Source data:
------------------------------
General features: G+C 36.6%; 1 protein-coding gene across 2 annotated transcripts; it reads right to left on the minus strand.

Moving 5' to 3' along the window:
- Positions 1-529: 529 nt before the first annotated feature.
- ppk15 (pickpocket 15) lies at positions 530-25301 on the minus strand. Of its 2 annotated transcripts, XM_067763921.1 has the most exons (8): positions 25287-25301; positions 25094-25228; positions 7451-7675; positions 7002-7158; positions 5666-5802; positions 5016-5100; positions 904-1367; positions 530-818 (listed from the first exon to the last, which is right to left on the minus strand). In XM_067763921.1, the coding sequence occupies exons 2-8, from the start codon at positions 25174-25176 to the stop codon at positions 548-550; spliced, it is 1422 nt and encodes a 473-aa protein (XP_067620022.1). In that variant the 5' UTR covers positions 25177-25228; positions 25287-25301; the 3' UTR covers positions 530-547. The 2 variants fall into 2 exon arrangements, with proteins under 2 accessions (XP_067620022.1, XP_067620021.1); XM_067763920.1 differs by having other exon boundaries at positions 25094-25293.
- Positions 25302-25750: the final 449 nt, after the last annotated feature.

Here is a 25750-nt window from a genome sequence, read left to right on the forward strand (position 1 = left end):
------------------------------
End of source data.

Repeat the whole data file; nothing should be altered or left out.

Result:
General features: G+C 36.6%; 1 protein-coding gene across 2 annotated transcripts; it reads right to left on the minus strand.

Moving 5' to 3' along the window:
- Positions 1-529: 529 nt before the first annotated feature.
- ppk15 (pickpocket 15) lies at positions 530-25301 on the minus strand. Of its 2 annotated transcripts, XM_067763921.1 has the most exons (8): positions 25287-25301; positions 25094-25228; positions 7451-7675; positions 7002-7158; positions 5666-5802; positions 5016-5100; positions 904-1367; positions 530-818 (listed from the first exon to the last, which is right to left on the minus strand). In XM_067763921.1, the coding sequence occupies exons 2-8, from the start codon at positions 25174-25176 to the stop codon at positions 548-550; spliced, it is 1422 nt and encodes a 473-aa protein (XP_067620022.1). In that variant the 5' UTR covers positions 25177-25228; positions 25287-25301; the 3' UTR covers positions 530-547. The 2 variants fall into 2 exon arrangements, with proteins under 2 accessions (XP_067620022.1, XP_067620021.1); XM_067763920.1 differs by having other exon boundaries at positions 25094-25293.
- Positions 25302-25750: the final 449 nt, after the last annotated feature.

Here is a 25750-nt window from a genome sequence, read left to right on the forward strand (position 1 = left end):